We are excited to share the tricks behind this amazing homepage featured photo by ViewBug community member larryneuberger. Learn the story behind this photo and the tricks to capture a similar shot.


1. larryneuberger, where did you take this photo?

This photo was taken in an old, abandoned, poorhouse in Angelica NY. I love photographing historic/abandoned buildings as well as working with models and this was a great chance to do something with both and create something cool.

2. What time of day?

This was actually mid day, probably around 11 or 12 in the afternoon. Since we were indoors I figured it did not matter what time I took it. It just happened that the sun was in the perfect position to give the room as eeire feel and create some dramatic lighting.

3. Anything worth sharing about lighting?

THe lighting was a little tough since it was a harsh back light. I had to shoot the background in HDR, then shoot my model normal and use post processing to make the two work together. I also had an off camera flash and reflector to help balance it more.

4. What equipment did you use?

This was shot with my old camera, a Canon xsi with a Tamron 17-50 2.8 lens.

5. What inspired you to take this photo?

I just wanted to create something different and eeire and at the time I had been looking into levitation photos. When I saw the room, which was as shot and I did not move or position any furniture, the idea just came to me to do the levitation idea. I felt it could create a sort of haunted look it.

6. Did you do any post-processing? If yes, tell us about it!

Yes. I love post processing as much as I love the art of photographing things. I used Lightroom to make my basic adjustments then merged the HDR images in Photoshop. Once that was done I had to paint out the ladder she was on to get the levitation effect. From there it was a lot of masking and painting to grunge it up and add the fog. To finish it off I used Perfect Effects to layer some effects to the image and mask out the areas I did not want affected. It was a pretty intense, time consuming process but I learned a lot and was really happy with how it came out.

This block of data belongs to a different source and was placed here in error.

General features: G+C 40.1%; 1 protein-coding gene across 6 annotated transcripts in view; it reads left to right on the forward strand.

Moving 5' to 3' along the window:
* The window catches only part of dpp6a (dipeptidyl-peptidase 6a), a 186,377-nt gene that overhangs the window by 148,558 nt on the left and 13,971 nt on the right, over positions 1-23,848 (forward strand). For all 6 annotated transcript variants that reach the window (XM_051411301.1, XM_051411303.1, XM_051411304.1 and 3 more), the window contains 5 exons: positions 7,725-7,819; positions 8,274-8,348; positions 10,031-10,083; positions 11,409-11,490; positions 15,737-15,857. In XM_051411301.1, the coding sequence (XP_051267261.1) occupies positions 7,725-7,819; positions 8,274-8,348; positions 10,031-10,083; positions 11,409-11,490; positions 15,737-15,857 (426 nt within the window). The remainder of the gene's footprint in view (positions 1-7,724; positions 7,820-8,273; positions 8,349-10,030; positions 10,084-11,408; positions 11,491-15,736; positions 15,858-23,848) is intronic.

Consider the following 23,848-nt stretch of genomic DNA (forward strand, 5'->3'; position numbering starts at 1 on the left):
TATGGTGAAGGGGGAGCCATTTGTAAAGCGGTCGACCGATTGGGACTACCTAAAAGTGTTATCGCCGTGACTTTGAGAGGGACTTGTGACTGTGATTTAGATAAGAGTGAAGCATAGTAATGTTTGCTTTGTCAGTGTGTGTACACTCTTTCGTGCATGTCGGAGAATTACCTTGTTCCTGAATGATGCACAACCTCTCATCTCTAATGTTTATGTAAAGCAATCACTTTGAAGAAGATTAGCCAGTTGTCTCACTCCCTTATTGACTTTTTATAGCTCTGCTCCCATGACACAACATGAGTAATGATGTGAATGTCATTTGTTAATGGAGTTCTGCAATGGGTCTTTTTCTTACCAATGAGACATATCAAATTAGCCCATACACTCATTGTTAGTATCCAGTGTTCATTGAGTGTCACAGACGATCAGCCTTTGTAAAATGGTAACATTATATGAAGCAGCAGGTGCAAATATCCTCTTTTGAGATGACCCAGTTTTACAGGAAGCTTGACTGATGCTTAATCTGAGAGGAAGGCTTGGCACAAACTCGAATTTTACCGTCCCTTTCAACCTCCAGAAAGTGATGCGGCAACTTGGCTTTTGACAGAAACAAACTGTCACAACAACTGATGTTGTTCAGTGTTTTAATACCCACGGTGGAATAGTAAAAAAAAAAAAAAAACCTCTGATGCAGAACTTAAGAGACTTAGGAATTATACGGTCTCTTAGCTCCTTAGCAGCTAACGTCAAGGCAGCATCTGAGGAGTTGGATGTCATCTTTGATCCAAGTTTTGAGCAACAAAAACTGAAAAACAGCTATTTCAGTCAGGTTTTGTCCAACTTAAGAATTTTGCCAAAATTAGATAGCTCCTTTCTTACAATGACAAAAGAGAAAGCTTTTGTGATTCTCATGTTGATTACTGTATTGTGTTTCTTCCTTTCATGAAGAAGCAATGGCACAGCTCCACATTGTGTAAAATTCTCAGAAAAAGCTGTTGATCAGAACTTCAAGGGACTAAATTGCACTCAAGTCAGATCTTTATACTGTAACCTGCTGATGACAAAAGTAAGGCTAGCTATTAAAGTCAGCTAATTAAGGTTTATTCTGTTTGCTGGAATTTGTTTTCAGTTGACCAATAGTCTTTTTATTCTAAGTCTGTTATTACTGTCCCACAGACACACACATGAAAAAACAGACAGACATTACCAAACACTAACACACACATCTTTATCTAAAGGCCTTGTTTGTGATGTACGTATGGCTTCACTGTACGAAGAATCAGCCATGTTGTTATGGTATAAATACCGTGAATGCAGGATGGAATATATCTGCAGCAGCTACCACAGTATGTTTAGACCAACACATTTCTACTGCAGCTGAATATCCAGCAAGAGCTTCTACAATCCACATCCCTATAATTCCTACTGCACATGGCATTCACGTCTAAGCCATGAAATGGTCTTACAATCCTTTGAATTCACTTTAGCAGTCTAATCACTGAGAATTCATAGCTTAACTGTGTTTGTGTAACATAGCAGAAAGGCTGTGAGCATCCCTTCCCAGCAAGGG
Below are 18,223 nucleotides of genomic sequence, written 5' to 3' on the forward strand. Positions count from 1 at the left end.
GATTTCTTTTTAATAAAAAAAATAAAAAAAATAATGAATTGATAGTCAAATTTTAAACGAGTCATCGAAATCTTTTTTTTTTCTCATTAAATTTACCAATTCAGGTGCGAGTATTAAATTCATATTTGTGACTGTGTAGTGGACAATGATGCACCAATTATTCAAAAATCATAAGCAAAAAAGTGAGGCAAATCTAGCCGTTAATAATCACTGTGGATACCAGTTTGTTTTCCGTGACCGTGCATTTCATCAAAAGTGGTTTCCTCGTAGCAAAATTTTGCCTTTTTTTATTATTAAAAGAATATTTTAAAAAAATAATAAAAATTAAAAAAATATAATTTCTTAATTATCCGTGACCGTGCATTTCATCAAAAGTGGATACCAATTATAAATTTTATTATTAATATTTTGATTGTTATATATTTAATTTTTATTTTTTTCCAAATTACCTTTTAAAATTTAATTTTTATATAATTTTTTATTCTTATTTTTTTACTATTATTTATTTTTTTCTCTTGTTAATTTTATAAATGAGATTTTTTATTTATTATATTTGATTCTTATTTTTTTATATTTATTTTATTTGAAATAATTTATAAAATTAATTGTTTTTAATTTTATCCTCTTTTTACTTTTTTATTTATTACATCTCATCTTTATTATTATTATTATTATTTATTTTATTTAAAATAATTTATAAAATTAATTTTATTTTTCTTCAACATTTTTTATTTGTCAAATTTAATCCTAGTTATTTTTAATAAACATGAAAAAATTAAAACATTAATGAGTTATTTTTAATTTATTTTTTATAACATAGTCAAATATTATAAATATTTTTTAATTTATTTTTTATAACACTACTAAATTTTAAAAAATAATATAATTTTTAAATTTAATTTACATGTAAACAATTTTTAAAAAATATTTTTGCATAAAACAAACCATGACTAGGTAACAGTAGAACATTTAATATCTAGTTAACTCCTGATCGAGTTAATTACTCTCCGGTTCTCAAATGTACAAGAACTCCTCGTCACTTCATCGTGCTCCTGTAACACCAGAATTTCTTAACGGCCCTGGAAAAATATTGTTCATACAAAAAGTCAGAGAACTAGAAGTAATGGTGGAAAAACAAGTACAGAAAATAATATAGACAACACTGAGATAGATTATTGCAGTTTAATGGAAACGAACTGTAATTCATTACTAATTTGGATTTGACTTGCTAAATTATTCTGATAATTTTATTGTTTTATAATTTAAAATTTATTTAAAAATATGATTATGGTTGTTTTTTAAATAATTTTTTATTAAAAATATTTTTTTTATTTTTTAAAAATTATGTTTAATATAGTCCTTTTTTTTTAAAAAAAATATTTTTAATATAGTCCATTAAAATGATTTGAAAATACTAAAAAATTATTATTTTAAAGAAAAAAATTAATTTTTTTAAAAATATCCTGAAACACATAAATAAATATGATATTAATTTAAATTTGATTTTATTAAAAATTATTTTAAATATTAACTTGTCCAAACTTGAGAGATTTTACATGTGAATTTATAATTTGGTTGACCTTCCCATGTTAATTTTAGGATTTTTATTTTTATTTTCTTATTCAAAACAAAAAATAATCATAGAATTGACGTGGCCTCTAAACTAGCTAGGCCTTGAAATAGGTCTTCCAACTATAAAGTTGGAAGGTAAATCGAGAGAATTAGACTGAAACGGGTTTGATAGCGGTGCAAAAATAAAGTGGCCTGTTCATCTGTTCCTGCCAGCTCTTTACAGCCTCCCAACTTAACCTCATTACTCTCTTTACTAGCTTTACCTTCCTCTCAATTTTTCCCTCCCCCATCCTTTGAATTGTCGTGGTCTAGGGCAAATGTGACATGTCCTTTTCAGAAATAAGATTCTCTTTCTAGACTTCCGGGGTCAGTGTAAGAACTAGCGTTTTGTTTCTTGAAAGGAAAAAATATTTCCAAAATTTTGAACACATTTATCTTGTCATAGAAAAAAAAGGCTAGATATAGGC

7. What do you carry in your camera bag?

My camera, of course, which I have since upgraded to a Canon 7D mkii. A few lenses - Tamron 17-50 2.8, Tamron 70-300, Canon 50mm 1.8. I also keep an assortment of filters handy, circular polarizer, ND, variable ND. My tripod is essential as well and depending on the situation I would normally bring my flash because it always seems like when I don;t think I need it and leave it behind, I wind up needing it.

8. Any advice for others trying to capture something similar?

My best advice is to take lots of photos. You can never have too many to work with. I had to set up the camera, camera settings,focus, and tripod with my model on a ladder or a piece of furniture and get her shot in various poses. Then the model leaves the spot and using the same focus and settings I used with with the model, photograph the room. I knew I wanted more grunge so I shot in HDR but you can do single exposures as well. Then it is all Photoshop and experimenting with different things to get the look you want.


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